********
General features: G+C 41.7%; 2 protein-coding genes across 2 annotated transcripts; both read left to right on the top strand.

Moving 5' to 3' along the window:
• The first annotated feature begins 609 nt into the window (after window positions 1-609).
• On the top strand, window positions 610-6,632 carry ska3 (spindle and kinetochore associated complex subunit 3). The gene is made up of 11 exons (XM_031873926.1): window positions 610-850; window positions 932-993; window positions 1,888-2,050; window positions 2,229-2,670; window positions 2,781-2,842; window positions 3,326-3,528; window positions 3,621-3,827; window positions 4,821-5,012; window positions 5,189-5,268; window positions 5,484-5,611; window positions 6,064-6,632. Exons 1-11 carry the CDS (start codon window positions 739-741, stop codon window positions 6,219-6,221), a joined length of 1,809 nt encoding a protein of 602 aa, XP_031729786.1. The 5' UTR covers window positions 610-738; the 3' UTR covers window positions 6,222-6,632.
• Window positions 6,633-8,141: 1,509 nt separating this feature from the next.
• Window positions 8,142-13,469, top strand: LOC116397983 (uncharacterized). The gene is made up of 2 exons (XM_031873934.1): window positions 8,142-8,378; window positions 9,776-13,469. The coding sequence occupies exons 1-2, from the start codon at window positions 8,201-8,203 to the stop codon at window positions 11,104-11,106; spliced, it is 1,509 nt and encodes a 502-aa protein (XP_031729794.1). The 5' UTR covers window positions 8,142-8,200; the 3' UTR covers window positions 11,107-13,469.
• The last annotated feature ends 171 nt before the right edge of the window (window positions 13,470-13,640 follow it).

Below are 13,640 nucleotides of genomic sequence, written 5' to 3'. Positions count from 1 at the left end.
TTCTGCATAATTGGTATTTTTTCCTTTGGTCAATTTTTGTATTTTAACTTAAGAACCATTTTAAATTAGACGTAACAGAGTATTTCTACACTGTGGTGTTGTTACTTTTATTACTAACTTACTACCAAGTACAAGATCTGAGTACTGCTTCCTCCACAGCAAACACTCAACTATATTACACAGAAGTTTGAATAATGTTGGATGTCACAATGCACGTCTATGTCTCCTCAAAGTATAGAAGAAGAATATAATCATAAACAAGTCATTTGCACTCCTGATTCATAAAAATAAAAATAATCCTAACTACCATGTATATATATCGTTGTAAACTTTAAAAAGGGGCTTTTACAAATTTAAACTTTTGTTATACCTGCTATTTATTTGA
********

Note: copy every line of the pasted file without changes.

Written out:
General features: G+C 41.7%; 2 protein-coding genes across 2 annotated transcripts; both read left to right on the top strand.

Moving 5' to 3' along the window:
• The first annotated feature begins 609 nt into the window (after window positions 1-609).
• On the top strand, window positions 610-6,632 carry ska3 (spindle and kinetochore associated complex subunit 3). The gene is made up of 11 exons (XM_031873926.1): window positions 610-850; window positions 932-993; window positions 1,888-2,050; window positions 2,229-2,670; window positions 2,781-2,842; window positions 3,326-3,528; window positions 3,621-3,827; window positions 4,821-5,012; window positions 5,189-5,268; window positions 5,484-5,611; window positions 6,064-6,632. Exons 1-11 carry the CDS (start codon window positions 739-741, stop codon window positions 6,219-6,221), a joined length of 1,809 nt encoding a protein of 602 aa, XP_031729786.1. The 5' UTR covers window positions 610-738; the 3' UTR covers window positions 6,222-6,632.
• Window positions 6,633-8,141: 1,509 nt separating this feature from the next.
• Window positions 8,142-13,469, top strand: LOC116397983 (uncharacterized). The gene is made up of 2 exons (XM_031873934.1): window positions 8,142-8,378; window positions 9,776-13,469. The coding sequence occupies exons 1-2, from the start codon at window positions 8,201-8,203 to the stop codon at window positions 11,104-11,106; spliced, it is 1,509 nt and encodes a 502-aa protein (XP_031729794.1). The 5' UTR covers window positions 8,142-8,200; the 3' UTR covers window positions 11,107-13,469.
• The last annotated feature ends 171 nt before the right edge of the window (window positions 13,470-13,640 follow it).

Below are 13,640 nucleotides of genomic sequence, written 5' to 3'. Positions count from 1 at the left end.
TTCTGCATAATTGGTATTTTTTCCTTTGGTCAATTTTTGTATTTTAACTTAAGAACCATTTTAAATTAGACGTAACAGAGTATTTCTACACTGTGGTGTTGTTACTTTTATTACTAACTTACTACCAAGTACAAGATCTGAGTACTGCTTCCTCCACAGCAAACACTCAACTATATTACACAGAAGTTTGAATAATGTTGGATGTCACAATGCACGTCTATGTCTCCTCAAAGTATAGAAGAAGAATATAATCATAAACAAGTCATTTGCACTCCTGATTCATAAAAATAAAAATAATCCTAACTACCATGTATATATATCGTTGTAAACTTTAAAAAGGGGCTTTTACAAATTTAAACTTTTGTTATACCTGCTATTTATTTGA